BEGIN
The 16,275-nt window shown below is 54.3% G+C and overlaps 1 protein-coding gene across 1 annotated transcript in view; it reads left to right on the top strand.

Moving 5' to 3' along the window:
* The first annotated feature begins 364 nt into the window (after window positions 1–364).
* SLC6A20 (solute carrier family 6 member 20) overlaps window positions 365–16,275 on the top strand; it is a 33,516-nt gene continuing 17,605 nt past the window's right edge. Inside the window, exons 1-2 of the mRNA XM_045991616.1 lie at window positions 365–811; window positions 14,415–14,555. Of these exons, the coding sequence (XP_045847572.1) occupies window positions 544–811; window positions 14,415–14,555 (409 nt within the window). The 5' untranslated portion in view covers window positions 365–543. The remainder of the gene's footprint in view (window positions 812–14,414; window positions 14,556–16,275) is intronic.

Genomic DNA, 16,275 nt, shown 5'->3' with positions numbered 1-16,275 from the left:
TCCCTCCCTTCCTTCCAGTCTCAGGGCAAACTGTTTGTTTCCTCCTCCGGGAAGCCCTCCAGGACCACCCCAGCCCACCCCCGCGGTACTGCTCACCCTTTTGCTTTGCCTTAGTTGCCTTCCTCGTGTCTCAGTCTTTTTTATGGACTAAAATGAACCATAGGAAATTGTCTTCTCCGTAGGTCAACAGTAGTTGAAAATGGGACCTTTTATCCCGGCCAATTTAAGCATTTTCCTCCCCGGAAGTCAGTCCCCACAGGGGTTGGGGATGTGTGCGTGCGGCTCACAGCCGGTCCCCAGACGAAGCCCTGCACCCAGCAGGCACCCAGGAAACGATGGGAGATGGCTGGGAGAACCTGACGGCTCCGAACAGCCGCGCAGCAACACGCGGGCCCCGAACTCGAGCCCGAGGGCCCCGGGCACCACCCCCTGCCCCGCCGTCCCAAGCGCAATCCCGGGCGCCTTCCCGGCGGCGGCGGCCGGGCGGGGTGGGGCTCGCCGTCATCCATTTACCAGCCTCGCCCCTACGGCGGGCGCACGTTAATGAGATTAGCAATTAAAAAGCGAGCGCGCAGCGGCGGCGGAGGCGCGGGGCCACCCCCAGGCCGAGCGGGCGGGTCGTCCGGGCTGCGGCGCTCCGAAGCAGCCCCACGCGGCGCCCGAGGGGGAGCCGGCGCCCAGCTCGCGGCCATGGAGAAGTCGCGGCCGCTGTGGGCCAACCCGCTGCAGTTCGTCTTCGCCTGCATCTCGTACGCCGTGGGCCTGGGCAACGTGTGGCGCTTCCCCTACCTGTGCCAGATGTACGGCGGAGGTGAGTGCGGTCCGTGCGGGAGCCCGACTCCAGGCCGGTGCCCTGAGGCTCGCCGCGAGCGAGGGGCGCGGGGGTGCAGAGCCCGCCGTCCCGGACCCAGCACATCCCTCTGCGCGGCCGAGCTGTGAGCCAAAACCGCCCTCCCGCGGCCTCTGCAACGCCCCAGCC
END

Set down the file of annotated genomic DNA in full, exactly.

The 16,275-nt window shown below is 54.3% G+C and overlaps 1 protein-coding gene across 1 annotated transcript in view; it reads left to right on the top strand.

Moving 5' to 3' along the window:
* The first annotated feature begins 364 nt into the window (after window positions 1–364).
* SLC6A20 (solute carrier family 6 member 20) overlaps window positions 365–16,275 on the top strand; it is a 33,516-nt gene continuing 17,605 nt past the window's right edge. Inside the window, exons 1-2 of the mRNA XM_045991616.1 lie at window positions 365–811; window positions 14,415–14,555. Of these exons, the coding sequence (XP_045847572.1) occupies window positions 544–811; window positions 14,415–14,555 (409 nt within the window). The 5' untranslated portion in view covers window positions 365–543. The remainder of the gene's footprint in view (window positions 812–14,414; window positions 14,556–16,275) is intronic.

Genomic DNA, 16,275 nt, shown 5'->3' with positions numbered 1-16,275 from the left:
TCCCTCCCTTCCTTCCAGTCTCAGGGCAAACTGTTTGTTTCCTCCTCCGGGAAGCCCTCCAGGACCACCCCAGCCCACCCCCGCGGTACTGCTCACCCTTTTGCTTTGCCTTAGTTGCCTTCCTCGTGTCTCAGTCTTTTTTATGGACTAAAATGAACCATAGGAAATTGTCTTCTCCGTAGGTCAACAGTAGTTGAAAATGGGACCTTTTATCCCGGCCAATTTAAGCATTTTCCTCCCCGGAAGTCAGTCCCCACAGGGGTTGGGGATGTGTGCGTGCGGCTCACAGCCGGTCCCCAGACGAAGCCCTGCACCCAGCAGGCACCCAGGAAACGATGGGAGATGGCTGGGAGAACCTGACGGCTCCGAACAGCCGCGCAGCAACACGCGGGCCCCGAACTCGAGCCCGAGGGCCCCGGGCACCACCCCCTGCCCCGCCGTCCCAAGCGCAATCCCGGGCGCCTTCCCGGCGGCGGCGGCCGGGCGGGGTGGGGCTCGCCGTCATCCATTTACCAGCCTCGCCCCTACGGCGGGCGCACGTTAATGAGATTAGCAATTAAAAAGCGAGCGCGCAGCGGCGGCGGAGGCGCGGGGCCACCCCCAGGCCGAGCGGGCGGGTCGTCCGGGCTGCGGCGCTCCGAAGCAGCCCCACGCGGCGCCCGAGGGGGAGCCGGCGCCCAGCTCGCGGCCATGGAGAAGTCGCGGCCGCTGTGGGCCAACCCGCTGCAGTTCGTCTTCGCCTGCATCTCGTACGCCGTGGGCCTGGGCAACGTGTGGCGCTTCCCCTACCTGTGCCAGATGTACGGCGGAGGTGAGTGCGGTCCGTGCGGGAGCCCGACTCCAGGCCGGTGCCCTGAGGCTCGCCGCGAGCGAGGGGCGCGGGGGTGCAGAGCCCGCCGTCCCGGACCCAGCACATCCCTCTGCGCGGCCGAGCTGTGAGCCAAAACCGCCCTCCCGCGGCCTCTGCAACGCCCCAGCC